Rochester Charter Schools Received Millions in PPP Loans, Even As One Was Expecting A Budget Surplus

by DARIEN LAMEN with RITTI SINGH




(WXIR-Rochester) Charter schools across the nation have been called to account after receiving millions of dollars in forgivable loans intended to help small businesses cover payroll during the COVID-19 shutdown.


Critics accuse the publicly-funded, privately-operated schools of double-dipping.


And with the recent release of information about loan recipients, we now have a clearer picture of which charter schools in the Rochester area benefitted from the small business loans.


In April, at least 9 charter schools in Rochester were approved for loans totaling $4.9 to $11 million as part of the federal government’s Paycheck Protection Program (PPP).

 

Shawgi Tell, a professor of education at Nazareth College and author of Charter School Report Card, says that’s in addition to per pupil state funding, not to mention non-profit tax exempt status and, in some cases, large donations from venture philanthropists.


“It is yet one more expression of the fact that privately-operated charter schools are inherently private entities and therefore they should not be tapping into [public] money that should be going elsewhere,” Tell says.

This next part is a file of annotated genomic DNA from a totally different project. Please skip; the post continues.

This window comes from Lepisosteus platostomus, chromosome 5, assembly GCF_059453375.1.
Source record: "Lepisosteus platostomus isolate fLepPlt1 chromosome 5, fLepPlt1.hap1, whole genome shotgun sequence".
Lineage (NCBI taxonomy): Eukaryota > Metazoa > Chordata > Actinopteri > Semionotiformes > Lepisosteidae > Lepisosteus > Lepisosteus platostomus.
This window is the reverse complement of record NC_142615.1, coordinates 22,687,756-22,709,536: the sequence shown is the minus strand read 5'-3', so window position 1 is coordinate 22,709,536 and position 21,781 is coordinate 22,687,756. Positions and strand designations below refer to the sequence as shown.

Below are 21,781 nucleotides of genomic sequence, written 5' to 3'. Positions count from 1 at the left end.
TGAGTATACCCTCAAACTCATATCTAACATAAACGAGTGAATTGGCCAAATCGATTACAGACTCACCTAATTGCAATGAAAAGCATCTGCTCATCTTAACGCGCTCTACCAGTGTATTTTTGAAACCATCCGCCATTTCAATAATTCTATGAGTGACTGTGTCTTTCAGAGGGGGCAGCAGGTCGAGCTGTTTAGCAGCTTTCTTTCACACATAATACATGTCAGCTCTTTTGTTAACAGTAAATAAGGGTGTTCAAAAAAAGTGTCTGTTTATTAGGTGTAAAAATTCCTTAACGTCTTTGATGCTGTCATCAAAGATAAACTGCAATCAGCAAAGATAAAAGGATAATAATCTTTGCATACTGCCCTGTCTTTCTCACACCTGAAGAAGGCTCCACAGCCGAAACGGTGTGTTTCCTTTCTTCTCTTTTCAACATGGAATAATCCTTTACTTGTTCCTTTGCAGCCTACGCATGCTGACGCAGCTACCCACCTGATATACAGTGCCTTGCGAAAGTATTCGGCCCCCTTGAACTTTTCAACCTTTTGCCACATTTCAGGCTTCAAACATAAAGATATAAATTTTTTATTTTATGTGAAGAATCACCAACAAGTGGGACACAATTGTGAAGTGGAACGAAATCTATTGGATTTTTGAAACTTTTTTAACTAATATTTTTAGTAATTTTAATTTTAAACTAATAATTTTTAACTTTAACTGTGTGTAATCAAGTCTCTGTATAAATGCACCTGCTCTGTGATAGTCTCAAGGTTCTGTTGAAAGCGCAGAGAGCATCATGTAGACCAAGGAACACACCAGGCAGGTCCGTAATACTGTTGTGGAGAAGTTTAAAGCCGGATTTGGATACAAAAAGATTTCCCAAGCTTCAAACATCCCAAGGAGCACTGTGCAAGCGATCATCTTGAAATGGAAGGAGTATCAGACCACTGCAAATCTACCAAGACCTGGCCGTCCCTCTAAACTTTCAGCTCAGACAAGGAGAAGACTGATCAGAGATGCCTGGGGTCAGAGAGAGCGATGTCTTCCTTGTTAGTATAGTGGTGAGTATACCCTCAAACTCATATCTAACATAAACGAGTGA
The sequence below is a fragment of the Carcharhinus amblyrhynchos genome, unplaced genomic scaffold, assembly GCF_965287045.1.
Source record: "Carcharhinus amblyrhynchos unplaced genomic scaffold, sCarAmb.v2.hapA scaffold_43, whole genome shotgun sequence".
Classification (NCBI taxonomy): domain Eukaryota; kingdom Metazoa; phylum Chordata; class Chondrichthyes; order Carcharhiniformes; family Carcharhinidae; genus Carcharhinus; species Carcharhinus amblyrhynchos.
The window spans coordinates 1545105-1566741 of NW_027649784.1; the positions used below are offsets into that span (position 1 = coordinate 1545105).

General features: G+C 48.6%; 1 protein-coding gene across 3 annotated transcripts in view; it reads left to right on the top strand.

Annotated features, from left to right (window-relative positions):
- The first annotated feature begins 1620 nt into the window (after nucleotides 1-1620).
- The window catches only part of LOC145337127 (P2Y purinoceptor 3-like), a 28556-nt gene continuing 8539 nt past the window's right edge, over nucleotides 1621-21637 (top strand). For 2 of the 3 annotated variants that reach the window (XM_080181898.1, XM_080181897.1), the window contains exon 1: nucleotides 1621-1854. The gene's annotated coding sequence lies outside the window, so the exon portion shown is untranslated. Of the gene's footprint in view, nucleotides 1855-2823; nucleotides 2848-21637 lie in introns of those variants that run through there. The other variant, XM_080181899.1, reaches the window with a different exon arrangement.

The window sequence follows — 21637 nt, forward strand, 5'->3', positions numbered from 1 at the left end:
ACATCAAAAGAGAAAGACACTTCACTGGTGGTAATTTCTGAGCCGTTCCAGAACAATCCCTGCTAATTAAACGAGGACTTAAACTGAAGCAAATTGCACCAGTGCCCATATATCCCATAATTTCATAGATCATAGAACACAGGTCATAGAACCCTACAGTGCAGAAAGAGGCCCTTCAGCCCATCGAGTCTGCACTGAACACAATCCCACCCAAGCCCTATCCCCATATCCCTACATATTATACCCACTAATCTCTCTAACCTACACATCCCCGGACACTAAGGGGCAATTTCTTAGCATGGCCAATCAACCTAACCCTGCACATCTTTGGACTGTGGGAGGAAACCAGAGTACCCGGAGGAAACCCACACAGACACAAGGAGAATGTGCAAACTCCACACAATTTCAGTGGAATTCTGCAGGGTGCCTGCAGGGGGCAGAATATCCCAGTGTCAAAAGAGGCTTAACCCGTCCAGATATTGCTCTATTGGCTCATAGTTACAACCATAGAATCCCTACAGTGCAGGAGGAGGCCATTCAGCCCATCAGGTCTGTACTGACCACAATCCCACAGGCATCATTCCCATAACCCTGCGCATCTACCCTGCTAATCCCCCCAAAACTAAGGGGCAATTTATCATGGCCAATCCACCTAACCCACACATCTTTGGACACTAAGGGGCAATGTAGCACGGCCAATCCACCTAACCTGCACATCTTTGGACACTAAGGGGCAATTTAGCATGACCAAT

Most charter schools receive the vast majority of their revenue from state funding that is redirected away from public school districts to area charters on the basis of student enrollment.


At Eugenio Maria de Hostos Charter School in Rochester, for example, more than 80% of the school's overall revenue for 2019-20 ($12.5 out of $15.4 million) came from public per pupil funding, most of which ($10.6 million) was redirected from the RCSD.


EMH also received a PPP loan of $1.9 million in April, the largest direct loan of any charter school in the Rochester area.


But charter school advocates have rushed to defend operators who applied for PPP loans even while continuing to receive state per pupil funding.


Anna Hall, CEO of the Northeast Charter Schools Association, told the Democrat & Chronicle this week that charter school operators were just playing by the rules as Congress wrote them.


"The federal government created this program and the guidelines and eligibility for it," Hall said. "Take it up with the federal government, [not] with charter schools. If districts had access to this funding, they'd have taken it as well."

Public entities including public schools were not eligible for the emergency PPP loans.


Hall added that the PPP loans help provide charter schools with a buffer in a time of uncertainty, noting that charters are facing a 5% reduction in state per pupil funding for the 2020-21 fiscal year.


But Shawgi Tell says the fundamental issue remains the same. “It’s true these are difficult circumstances, but they’re difficult for everyone. If you’re going to act, walk, and talk like a private business, that’s fine. Just say you are a private business. Don’t claim you are a public entity,” Tell says.


The RCSD has struggled to balance its budget over the last year, with advocates attributing the shortfall in part to nearly $90 million in state foundation aid they say the district is owed. That was before the COVID-19 pandemic prompted Albany to freeze foundation aid funding for the coming fiscal year.


Last year, the Rochester City School District had to pay about $90 million in charter school expenses.